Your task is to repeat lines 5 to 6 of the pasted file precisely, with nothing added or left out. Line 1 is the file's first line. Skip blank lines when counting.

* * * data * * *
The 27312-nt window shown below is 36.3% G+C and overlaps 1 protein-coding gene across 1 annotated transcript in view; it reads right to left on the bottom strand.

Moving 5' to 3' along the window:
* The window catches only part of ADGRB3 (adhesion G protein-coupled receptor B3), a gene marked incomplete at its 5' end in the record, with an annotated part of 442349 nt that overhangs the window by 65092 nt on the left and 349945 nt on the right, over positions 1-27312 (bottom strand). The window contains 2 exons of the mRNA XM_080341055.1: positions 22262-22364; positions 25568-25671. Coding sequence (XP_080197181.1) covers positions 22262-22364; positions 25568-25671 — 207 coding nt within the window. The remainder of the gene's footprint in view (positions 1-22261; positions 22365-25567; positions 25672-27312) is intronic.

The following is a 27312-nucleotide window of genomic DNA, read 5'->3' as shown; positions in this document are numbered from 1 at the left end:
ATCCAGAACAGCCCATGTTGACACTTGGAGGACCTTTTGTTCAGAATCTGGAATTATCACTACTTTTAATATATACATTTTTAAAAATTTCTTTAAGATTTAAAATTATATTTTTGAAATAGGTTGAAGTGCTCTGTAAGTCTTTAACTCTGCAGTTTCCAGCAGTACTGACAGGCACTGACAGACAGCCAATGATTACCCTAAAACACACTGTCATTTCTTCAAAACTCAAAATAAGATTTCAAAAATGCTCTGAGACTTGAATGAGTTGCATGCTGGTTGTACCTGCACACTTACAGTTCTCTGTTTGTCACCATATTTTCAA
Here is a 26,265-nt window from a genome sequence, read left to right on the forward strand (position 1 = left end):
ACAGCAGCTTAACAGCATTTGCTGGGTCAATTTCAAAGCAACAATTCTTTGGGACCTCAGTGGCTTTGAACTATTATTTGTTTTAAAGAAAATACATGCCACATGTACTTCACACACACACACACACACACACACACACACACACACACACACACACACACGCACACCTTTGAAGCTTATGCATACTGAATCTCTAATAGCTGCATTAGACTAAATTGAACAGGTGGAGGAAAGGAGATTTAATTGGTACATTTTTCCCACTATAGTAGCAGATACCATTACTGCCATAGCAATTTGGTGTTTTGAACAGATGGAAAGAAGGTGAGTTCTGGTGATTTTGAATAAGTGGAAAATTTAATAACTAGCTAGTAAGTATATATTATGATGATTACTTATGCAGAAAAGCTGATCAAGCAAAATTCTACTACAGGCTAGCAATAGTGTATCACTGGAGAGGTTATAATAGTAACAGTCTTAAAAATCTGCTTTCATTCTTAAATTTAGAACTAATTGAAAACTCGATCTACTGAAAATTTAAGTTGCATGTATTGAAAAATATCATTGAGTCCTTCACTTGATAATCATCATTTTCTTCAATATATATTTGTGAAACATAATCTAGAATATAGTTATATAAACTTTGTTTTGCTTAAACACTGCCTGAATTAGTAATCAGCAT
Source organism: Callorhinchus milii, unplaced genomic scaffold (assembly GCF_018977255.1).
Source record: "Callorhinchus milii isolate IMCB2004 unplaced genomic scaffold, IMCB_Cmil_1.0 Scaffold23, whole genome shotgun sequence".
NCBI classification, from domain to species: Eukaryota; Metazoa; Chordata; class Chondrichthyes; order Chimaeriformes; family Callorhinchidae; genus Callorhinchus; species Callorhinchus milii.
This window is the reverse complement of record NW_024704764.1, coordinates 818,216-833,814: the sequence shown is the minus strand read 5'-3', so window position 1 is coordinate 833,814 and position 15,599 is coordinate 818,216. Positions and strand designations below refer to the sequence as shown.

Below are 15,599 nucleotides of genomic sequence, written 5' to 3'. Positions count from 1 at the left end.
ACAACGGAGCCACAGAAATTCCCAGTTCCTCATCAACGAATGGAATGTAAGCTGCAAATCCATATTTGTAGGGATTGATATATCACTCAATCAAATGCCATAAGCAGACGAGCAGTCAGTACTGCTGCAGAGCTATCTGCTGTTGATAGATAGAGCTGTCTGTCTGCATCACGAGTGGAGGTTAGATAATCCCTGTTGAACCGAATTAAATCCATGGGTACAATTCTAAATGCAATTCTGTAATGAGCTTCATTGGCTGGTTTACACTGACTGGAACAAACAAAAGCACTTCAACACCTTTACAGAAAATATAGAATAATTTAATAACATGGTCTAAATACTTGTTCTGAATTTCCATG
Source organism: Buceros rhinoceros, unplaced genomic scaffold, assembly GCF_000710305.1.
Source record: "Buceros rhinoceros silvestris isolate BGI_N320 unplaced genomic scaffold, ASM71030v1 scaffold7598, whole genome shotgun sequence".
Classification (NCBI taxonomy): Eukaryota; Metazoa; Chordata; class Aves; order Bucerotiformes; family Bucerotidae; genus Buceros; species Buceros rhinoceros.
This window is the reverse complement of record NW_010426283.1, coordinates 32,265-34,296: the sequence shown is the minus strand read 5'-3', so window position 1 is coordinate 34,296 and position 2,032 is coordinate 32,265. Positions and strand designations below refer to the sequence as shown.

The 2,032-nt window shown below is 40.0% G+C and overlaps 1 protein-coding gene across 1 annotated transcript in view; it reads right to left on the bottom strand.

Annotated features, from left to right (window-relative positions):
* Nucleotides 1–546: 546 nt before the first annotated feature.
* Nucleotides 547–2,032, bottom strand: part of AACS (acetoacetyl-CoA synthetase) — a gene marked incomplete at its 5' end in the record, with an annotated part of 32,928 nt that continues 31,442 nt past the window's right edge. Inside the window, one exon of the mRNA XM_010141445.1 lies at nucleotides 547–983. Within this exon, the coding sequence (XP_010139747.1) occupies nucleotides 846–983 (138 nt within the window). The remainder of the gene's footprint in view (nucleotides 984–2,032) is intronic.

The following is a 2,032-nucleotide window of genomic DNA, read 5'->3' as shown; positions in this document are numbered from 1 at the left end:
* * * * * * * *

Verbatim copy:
ATCCAGAACAGCCCATGTTGACACTTGGAGGACCTTTTGTTCAGAATCTGGAATTATCACTACTTTTAATATATACATTTTTAAAAATTTCTTTAAGATTTAAAATTATATTTTTGAAATAGGTTGAAGTGCTCTGTAAGTCTTTAACTCTGCAGTTTCCAGCAGTACTGACAGGCACTGACAGACAGCCAATGATTACCCTAAAACACACTGTCATTTCTTCAAAACTCAAAATAAGATTTCAAAAATGCTCTGAGACTTGAATGAGTTGCATGCTGGTTGTACCTGCACACTTACAGTTCTCTGTTTGTCACCATATTTTCAA
Here is a 26,265-nt window from a genome sequence, read left to right on the forward strand (position 1 = left end):